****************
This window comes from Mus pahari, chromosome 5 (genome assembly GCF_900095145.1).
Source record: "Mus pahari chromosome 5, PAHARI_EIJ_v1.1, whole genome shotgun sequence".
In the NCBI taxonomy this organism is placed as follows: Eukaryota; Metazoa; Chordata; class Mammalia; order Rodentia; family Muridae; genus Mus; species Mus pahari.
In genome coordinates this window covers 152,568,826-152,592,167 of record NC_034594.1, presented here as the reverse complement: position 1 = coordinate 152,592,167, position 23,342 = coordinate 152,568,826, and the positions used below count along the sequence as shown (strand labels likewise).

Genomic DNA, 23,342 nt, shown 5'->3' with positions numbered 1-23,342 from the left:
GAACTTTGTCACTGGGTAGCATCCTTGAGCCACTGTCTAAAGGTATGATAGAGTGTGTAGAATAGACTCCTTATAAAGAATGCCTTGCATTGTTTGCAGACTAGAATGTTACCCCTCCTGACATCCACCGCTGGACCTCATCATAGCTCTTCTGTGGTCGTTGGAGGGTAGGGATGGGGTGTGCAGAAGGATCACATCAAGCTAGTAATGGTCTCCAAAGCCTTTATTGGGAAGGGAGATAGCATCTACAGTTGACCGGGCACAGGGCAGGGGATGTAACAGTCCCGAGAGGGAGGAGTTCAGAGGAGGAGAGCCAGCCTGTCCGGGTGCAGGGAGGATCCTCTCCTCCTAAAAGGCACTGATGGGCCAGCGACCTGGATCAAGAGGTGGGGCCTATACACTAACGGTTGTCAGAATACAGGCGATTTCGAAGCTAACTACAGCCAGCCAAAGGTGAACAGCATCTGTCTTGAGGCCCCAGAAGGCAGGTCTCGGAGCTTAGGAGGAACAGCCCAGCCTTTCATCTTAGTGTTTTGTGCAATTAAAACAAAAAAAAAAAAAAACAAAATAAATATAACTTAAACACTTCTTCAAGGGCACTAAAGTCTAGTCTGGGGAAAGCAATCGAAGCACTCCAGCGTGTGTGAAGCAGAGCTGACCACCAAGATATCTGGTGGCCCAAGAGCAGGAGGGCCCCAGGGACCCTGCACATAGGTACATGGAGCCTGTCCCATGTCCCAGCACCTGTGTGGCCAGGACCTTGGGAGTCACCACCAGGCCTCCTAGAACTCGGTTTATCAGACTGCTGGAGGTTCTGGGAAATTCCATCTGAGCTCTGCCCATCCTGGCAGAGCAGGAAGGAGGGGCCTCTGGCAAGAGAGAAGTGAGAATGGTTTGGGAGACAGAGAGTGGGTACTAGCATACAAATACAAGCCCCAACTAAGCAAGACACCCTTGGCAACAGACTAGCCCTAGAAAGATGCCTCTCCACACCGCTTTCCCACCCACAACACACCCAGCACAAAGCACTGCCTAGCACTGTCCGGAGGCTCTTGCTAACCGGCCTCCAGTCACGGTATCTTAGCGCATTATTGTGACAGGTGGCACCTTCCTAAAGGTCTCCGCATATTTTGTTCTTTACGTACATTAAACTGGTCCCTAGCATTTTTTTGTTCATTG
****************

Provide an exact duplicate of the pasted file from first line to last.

This window comes from Mus pahari, chromosome 5 (genome assembly GCF_900095145.1).
Source record: "Mus pahari chromosome 5, PAHARI_EIJ_v1.1, whole genome shotgun sequence".
In the NCBI taxonomy this organism is placed as follows: Eukaryota; Metazoa; Chordata; class Mammalia; order Rodentia; family Muridae; genus Mus; species Mus pahari.
In genome coordinates this window covers 152,568,826-152,592,167 of record NC_034594.1, presented here as the reverse complement: position 1 = coordinate 152,592,167, position 23,342 = coordinate 152,568,826, and the positions used below count along the sequence as shown (strand labels likewise).

Genomic DNA, 23,342 nt, shown 5'->3' with positions numbered 1-23,342 from the left:
GAACTTTGTCACTGGGTAGCATCCTTGAGCCACTGTCTAAAGGTATGATAGAGTGTGTAGAATAGACTCCTTATAAAGAATGCCTTGCATTGTTTGCAGACTAGAATGTTACCCCTCCTGACATCCACCGCTGGACCTCATCATAGCTCTTCTGTGGTCGTTGGAGGGTAGGGATGGGGTGTGCAGAAGGATCACATCAAGCTAGTAATGGTCTCCAAAGCCTTTATTGGGAAGGGAGATAGCATCTACAGTTGACCGGGCACAGGGCAGGGGATGTAACAGTCCCGAGAGGGAGGAGTTCAGAGGAGGAGAGCCAGCCTGTCCGGGTGCAGGGAGGATCCTCTCCTCCTAAAAGGCACTGATGGGCCAGCGACCTGGATCAAGAGGTGGGGCCTATACACTAACGGTTGTCAGAATACAGGCGATTTCGAAGCTAACTACAGCCAGCCAAAGGTGAACAGCATCTGTCTTGAGGCCCCAGAAGGCAGGTCTCGGAGCTTAGGAGGAACAGCCCAGCCTTTCATCTTAGTGTTTTGTGCAATTAAAACAAAAAAAAAAAAAAACAAAATAAATATAACTTAAACACTTCTTCAAGGGCACTAAAGTCTAGTCTGGGGAAAGCAATCGAAGCACTCCAGCGTGTGTGAAGCAGAGCTGACCACCAAGATATCTGGTGGCCCAAGAGCAGGAGGGCCCCAGGGACCCTGCACATAGGTACATGGAGCCTGTCCCATGTCCCAGCACCTGTGTGGCCAGGACCTTGGGAGTCACCACCAGGCCTCCTAGAACTCGGTTTATCAGACTGCTGGAGGTTCTGGGAAATTCCATCTGAGCTCTGCCCATCCTGGCAGAGCAGGAAGGAGGGGCCTCTGGCAAGAGAGAAGTGAGAATGGTTTGGGAGACAGAGAGTGGGTACTAGCATACAAATACAAGCCCCAACTAAGCAAGACACCCTTGGCAACAGACTAGCCCTAGAAAGATGCCTCTCCACACCGCTTTCCCACCCACAACACACCCAGCACAAAGCACTGCCTAGCACTGTCCGGAGGCTCTTGCTAACCGGCCTCCAGTCACGGTATCTTAGCGCATTATTGTGACAGGTGGCACCTTCCTAAAGGTCTCCGCATATTTTGTTCTTTACGTACATTAAACTGGTCCCTAGCATTTTTTTGTTCATTG